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Gemcitabine Hcl

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(Treatment for intravenous)

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CAS: 22111-03-9

Chemical Name: 1-(2-oxo-4-amino-1,2-dihydropyrimidin-1-yl)-2- deoxy-2,2-difluororibose

Gemcitabine HCl is a nucleoside analogue that exhibits antitumor activity. Gemcitabine HCl is 2'-deoxy-2',2'-difluorocytidine monohydrochloride ((beta)-isomer). The structural formula is as follows:

The empirical formula for gemcitabine HCl is C9H11 F2N3O4¡¤HCl.

Molecular weight: 299.66.

Gemcitabine HCl is a white to off-white solid. It is soluble in water, slightly soluble in methanol, and practically insoluble in ethanol and polar organic solvents.

The clinical formulation is supplied in a sterile form for intravenous use only. Vials of Gemzar contain either 200 mg or 1 g of gemcitabine HCl (expressed as free base) formulated with mannitol (200 mg or 1 g, respectively) and sodium acetate (12.5 mg or 62.5 mg, respectively) as a sterile lyophilized powder. Hydrochloric acid and/or sodium hydroxide may have been added for pH adjustment.

Detail information about the pharmacology, please find in Drugs.com

Side Effects of Gemcitabine?

Along with its needed effects, a medicine may cause some unwanted effects. Although not all of these side effects may occur, if they do occur they may need medical attention.

Check with your doctor immediately if any of the following side effects occur:

More common
Shortness of breath

Less common
Cough or hoarseness (accompanied by fever or chills); fever or chills; headache (sudden and severe); lower back or side pain (accompanied by fever or chills); painful or difficult urination (accompanied by fever or chills); pain in chest, arm, or back; pressure or squeezing in chest; slurred speech or inability to speak; troubled breathing, tightness in chest, and/or wheezing; weakness in arm and/or leg on one side of the body (sudden and severe)

Rare
Coughing; noisy or rattling breathing

The following side effects may mean that you are having a serious allergic reaction to this medicine, especially if they occur together with breathing problems. Check with your doctor immediately if any of them occur:

Rare
Change in skin color of the face; skin rash, hives, and/or itching; swelling or puffiness of the face, especially the eyelids or area around the eyes

Also, check with your doctor as soon as possible if any of the following side effects occur:

More common
Black, tarry stools; blood in urine or stools; cloudy urine; fever; pinpoint red spots on skin; skin rash, with or without itching; swelling of fingers, feet, or lower legs; unusual bleeding or bruising ; unusual tiredness or weakness

Less common
Fast or irregular heartbeat; high blood pressure

Rare
Increased or decreased urination; yellow eyes or skin

Some of the above side effects may occur, or continue to occur, after treatment with gemcitabine has ended. Check with your doctor if you notice any of them after you stop receiving the medicine.

Other side effects may occur that usually do not need medical attention. These side effects may go away during treatment as your body adjusts to the medicine. However, check with your doctor if any of the following side effects continue or are bothersome:

More common
Constipation; diarrhea; general feeling of illness; loss of appetite; muscle pain; nausea and vomiting; runny nose; sweating; trouble in sleeping

Less common
Drowsiness (severe); irritation, pain, or redness at place of injection; numbness or tingling of hands or feet; sores, ulcers, or white spots on lips and in mouth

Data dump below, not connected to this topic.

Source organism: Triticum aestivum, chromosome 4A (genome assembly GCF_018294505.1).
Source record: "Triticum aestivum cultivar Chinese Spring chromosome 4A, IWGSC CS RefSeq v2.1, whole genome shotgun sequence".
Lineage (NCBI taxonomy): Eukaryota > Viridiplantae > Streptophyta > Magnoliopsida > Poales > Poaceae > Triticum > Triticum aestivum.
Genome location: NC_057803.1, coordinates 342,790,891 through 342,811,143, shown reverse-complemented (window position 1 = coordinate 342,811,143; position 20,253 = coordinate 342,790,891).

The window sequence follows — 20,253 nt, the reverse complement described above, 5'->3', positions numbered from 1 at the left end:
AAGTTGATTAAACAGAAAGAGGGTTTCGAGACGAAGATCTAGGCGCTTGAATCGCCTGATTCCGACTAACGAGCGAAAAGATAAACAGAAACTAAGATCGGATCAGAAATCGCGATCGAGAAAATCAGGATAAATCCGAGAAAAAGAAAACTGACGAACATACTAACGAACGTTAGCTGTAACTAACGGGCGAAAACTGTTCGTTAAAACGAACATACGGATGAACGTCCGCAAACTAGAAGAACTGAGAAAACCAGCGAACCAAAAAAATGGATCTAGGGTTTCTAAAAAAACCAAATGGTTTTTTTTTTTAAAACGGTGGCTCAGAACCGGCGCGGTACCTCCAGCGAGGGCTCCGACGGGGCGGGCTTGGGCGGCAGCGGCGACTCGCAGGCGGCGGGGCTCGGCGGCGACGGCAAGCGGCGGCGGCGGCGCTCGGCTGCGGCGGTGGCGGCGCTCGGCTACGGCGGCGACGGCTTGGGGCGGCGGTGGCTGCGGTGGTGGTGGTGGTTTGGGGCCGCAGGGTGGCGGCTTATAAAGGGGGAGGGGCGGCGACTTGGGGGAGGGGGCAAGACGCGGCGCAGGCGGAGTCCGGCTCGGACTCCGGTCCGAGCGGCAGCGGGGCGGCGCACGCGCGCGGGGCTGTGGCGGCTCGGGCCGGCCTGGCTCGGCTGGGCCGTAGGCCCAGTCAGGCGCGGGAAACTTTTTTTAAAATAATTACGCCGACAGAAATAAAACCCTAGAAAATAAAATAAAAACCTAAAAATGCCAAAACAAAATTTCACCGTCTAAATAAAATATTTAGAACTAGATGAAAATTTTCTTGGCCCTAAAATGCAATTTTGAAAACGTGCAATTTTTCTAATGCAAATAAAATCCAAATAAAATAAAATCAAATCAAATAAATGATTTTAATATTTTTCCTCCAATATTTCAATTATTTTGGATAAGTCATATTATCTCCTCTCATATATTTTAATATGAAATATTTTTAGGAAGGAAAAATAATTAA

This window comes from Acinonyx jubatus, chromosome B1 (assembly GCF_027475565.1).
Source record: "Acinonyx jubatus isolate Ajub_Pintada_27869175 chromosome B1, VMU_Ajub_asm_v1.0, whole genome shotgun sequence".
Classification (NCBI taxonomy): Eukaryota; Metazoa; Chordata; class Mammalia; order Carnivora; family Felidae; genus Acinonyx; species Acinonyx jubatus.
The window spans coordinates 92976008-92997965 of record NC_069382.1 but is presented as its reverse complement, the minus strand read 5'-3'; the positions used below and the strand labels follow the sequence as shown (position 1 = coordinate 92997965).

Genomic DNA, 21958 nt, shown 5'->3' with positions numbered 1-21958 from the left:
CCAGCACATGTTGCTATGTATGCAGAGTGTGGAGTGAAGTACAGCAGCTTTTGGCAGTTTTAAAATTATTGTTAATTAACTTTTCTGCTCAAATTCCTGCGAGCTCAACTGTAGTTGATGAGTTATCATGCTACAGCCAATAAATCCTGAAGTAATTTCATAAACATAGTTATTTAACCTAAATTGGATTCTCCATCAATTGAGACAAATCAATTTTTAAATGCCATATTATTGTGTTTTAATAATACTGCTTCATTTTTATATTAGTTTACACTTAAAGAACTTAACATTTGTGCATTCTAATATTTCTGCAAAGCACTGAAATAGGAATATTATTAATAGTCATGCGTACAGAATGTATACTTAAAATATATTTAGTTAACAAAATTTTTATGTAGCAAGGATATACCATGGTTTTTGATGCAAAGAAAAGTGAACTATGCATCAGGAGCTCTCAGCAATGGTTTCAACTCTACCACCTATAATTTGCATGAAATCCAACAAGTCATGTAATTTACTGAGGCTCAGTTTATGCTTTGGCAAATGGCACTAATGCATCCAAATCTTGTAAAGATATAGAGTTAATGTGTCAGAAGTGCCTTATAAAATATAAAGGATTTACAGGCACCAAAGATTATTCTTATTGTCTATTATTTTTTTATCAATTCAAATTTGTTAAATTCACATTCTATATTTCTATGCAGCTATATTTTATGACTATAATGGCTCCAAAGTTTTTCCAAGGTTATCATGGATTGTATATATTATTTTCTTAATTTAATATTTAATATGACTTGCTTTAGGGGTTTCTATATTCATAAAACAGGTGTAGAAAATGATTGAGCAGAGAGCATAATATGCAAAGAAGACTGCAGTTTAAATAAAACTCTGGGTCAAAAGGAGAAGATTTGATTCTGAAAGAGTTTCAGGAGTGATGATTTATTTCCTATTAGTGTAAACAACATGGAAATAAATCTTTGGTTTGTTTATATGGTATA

Gemcitabine may also cause a temporary loss of hair in some people. After treatment with gemcitabine has ended, normal hair growth should return.

Other side effects not listed above may also occur in some patients. If you notice any other effects, check with your doctor.

DOSAGE AND ADMINISTRATION

Gemzar is for intravenous use only.

Adults

Single-Agent Use:

Pancreatic Cancer -- Gemzar should be administered by intravenous infusion at a dose of 1000 mg/m 2 over 30 minutes once weekly for up to 7 weeks (or until toxicity necessitates reducing or holding a dose), followed by a week of rest from treatment. Subsequent cycles should consist of infusions once weekly for 3 consecutive weeks out of every 4 weeks.

Dose Modifications -- Dosage adjustment is based upon the degree of hematologic toxicity experienced by the patient. Clearance in women and the elderly is reduced and women were somewhat less able to progress to subsequent cycles.

References:

  1. Recommendations for the safe handling of parenteral antineoplastic drugs. NIH publication No. 83-2621. US Government Printing Office, Washington, DC 20402.
  2. Council on Scientific Affairs: Guidelines for handling parenteral antineoplastics. JAMA 1985;253:1590.
  3. National Study Commission on Cytotoxic Exposure -- Recommendations for handling cytotoxic agents, 1987. Available from Louis P Jeffrey, ScD, Director of Pharmacy Services, Rhode Island Hospital, 593 Eddy Street, Providence, Rhode Island 02902.
  4. Clinical Oncological Society of Australia: Guidelines and recommendations for safe handling of antineoplastic agents. Med J Aust 1983;1:426.
  5. Jones RB, et al. Safe handling of chemotherapeutic agents: A report from the Mount Sinai Medical Center. CA 1983;33(Sept/Oct):258.
  6. American Society of Hospital Pharmacists: Technical assistance bulletin on handling cytotoxic drugs in hospitals. Am J Hosp Pharm 1990;47:1033.
  7. Controlling Occupational Exposure to Hazardous Drugs, OSHA Work Practice Guidelines. Am J Health-Sys Pharm 1996;53:1669-1685.
  8. ONS Clinical Practice Committee. Cancer Chemotherapy Guidelines and Recommendations for Practice. Pittsburg, PA: Oncology Nursing Society; 1999:32-41.

Literature revised May 19, 2004